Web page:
I’ve never actually met a fully authentic person. I’m not sure I would want to. It’s been said that a person begins to lie as soon as he becomes polite. There’s a lot of truth to that. It all depends on what you mean when you talk about being authentic. Do you really want to hear what someone else actually thinks about you and whatever you’re saying? I’ll bet your spouse, friends, or family are sure grateful they don’t get the unfiltered, one hundred percent authentic you.
Do you remember skimming the spark notes of that weird, tenth grade required reading book, The Catcher in the Rye? The main character, Holden Caulfield, embodies that coming-of-age teenage angst of grappling with an adult society where he sees everyone is artificially conforming to social norms. In other words, no one is authentic. Everyone’s playing a game. Everyone’s wearing a mask in some situations, at some times. They’re all “phonies”, Holden’s favorite word.
For the past generation or two, it’s as if our whole society is stuck in a Holden Caulfield crippling fear of phonies. There’s nothing so important as believing oneself to be an authentic free spirit. Chuck the dress clothes, the traditional values, the stifling, musty air of institutions. Be yourself. Be authentic.
Until you go online, that is. Then you realize that there are a thousand identity-formation pressures coming from a thousand different groups. You realize that, in every culture, in every time, in every arena of life, there is no escape from “society.” No one is truly free to be whoever they want to be. We learn to express ourselves in ways that feel individual, but will nonetheless be acceptable and approved by the societal grouping we want to fit into. Make no mistake, you are in a society. Even if the ethos of your society is based around rebelling against another society. There are still rules. There is a code of conduct. And there are consequences for going against that code.
This is all simply part of life, and usually as we get older, we accept the fact that society is generally a positive thing, and that really, it’s okay to say ask “How are you doing?” in passing, even when you don’t actually care. You learn that a big reason behind all this “phoniness” is that it beats everyone being a jerk all the time.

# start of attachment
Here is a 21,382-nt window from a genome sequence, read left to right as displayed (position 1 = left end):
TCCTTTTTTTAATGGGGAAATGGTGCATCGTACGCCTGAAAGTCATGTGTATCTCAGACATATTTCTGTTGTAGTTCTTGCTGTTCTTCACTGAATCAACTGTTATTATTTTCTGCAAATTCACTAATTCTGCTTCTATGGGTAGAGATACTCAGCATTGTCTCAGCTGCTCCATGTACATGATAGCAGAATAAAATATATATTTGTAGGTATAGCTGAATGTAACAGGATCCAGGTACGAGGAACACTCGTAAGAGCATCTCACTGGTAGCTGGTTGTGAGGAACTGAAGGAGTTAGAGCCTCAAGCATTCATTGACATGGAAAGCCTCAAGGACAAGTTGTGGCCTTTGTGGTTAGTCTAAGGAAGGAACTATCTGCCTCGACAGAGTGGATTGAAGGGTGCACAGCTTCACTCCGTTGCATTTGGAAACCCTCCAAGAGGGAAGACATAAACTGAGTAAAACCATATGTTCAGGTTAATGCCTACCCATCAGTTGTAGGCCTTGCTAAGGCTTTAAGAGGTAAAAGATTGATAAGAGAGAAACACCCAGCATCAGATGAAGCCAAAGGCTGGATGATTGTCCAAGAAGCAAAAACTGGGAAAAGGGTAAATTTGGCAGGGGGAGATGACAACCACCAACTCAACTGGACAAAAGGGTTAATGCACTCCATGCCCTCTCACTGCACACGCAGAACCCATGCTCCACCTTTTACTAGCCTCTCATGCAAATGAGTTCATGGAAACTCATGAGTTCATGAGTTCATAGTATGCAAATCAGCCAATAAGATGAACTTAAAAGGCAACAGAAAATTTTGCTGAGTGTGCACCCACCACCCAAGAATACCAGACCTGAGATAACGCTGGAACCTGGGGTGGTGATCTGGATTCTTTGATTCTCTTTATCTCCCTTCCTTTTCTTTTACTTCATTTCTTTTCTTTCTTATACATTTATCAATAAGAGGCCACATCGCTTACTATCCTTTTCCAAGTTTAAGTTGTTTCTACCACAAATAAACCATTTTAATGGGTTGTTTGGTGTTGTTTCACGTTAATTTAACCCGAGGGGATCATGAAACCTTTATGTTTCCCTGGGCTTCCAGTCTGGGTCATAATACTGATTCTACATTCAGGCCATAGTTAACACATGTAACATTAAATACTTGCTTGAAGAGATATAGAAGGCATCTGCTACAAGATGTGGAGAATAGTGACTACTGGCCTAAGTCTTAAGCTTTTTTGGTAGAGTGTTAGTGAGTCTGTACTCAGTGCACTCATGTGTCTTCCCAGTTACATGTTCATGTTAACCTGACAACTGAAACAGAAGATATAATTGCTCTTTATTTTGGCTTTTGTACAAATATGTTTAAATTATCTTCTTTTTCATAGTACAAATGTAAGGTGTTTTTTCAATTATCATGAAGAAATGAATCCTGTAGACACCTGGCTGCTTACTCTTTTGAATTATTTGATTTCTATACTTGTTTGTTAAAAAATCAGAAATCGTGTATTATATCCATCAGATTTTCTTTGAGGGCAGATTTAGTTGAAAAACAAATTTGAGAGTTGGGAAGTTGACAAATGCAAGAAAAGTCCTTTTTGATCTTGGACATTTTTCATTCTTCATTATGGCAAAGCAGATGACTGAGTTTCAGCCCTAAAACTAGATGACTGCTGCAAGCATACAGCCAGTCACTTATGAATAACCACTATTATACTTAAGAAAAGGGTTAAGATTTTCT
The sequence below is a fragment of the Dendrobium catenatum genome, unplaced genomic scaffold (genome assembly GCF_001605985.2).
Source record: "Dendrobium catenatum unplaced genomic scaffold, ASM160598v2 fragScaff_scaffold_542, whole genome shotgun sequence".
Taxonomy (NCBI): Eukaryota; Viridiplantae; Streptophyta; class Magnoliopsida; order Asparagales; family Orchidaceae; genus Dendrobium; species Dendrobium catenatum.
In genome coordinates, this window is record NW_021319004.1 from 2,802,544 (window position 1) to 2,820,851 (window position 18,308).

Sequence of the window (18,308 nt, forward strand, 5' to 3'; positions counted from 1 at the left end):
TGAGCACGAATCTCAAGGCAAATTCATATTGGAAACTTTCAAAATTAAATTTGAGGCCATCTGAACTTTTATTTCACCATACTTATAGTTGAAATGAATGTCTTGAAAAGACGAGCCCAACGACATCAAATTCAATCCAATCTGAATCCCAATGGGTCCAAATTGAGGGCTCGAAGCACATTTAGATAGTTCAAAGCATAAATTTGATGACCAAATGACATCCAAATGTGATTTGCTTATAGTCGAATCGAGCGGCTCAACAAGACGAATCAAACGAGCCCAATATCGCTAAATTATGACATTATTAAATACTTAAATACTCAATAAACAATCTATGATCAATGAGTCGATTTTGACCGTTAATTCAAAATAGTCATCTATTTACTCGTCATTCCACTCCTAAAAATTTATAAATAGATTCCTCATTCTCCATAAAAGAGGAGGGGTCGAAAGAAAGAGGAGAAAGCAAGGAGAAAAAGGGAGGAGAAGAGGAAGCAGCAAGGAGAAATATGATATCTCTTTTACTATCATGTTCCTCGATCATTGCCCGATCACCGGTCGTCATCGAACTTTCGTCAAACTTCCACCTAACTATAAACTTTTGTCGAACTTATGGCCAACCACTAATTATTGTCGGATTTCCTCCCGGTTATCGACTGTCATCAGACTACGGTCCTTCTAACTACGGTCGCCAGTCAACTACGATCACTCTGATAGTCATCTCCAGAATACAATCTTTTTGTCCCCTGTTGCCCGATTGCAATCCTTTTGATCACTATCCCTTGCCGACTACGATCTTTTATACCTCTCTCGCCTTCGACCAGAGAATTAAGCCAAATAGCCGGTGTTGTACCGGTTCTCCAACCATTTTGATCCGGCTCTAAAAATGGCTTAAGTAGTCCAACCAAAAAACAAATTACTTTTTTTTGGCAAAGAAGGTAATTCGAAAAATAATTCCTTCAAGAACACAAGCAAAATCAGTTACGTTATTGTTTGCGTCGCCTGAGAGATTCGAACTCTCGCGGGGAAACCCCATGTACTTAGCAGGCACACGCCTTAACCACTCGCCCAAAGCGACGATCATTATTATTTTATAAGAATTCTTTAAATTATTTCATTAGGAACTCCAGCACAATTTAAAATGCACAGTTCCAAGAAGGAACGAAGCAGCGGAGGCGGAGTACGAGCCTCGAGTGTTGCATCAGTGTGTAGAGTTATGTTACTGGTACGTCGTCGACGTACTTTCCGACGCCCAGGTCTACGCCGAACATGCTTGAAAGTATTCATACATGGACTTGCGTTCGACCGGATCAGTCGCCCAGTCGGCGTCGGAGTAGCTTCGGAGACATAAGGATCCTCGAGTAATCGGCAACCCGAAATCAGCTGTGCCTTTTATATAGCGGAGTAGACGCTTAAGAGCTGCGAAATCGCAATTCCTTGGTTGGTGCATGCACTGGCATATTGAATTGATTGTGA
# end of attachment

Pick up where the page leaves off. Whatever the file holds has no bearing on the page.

But our digital age has made the situation even worse. We live in a disembodied world of curated authenticity. There’s nothing real to what you see in social media, and you know it. Instead, we have one more layer of phoniness we all put up. You choose your photos, choose your filter, choose your caption. And then that’s supposedly your life. What’s almost worse is the self-aware attempts to break through. The attempts to shatter the added barrier of the screen, and post about your “real self”, your authentic, messy, and of course, naturally endearing self. You’re “real”, but in all the right ways. It used to be just celebrities who lost their true self under the constant eye of the public. Now we all give away our true selves freely in hopes that we might become a celebrity.
It’s nauseating. You want to look away, but where do you look? Where do you find anyone who is truly authentic, let alone a pathway to authenticity for yourself? One place is in the Bible. If you read the gospels, you find four separate, very personal accounts of the same person. Four people who lived, ate, slept and watched Jesus all day. Here was someone who never told a lie. He never put on airs. He never deleted a tweet that didn’t get enough likes. We get an account of the real Jesus, and how he lived. More than that, Jesus’ primary and most urgent call today is for people to know him. To get to know him personally. He doesn’t set up barriers, give you his card, and direct you to his website. Jesus takes great pains to make sure you actually know him, including the painful and awkward parts of him he knows you’re probably not going to like.
So what can we learn from Jesus about how to find authenticity in the world, and be authentic ourselves? One thing is to recognize that it’s not going to happen online. It’s not as if there’s nothing gained through online connection, but it won’t be authentic relationship. Authenticity comes in person, over time. It’s okay that your relationships with most people will not be truly authentic. To believe those relationships are, or that they should be, is to strain and maim the relational process. The ability to be authentic is gained through small deposits of trust accumulated over time. As both people in the friendship respond with love (not necessarily approval, which would be impossible to give across the board), then layers of trust begin to create a supporting infrastructure for expanding authenticity. Authenticity then matures as life mingles in more varied and less curated circumstances. We’re able to catch each other with our guards down.
Our human longing for authenticity will only grow more acute as the digital world takes over our geo-spatial world, but Christians will always have a way of escape through connecting with the fully authentic Jesus, who knows the fully authentic you.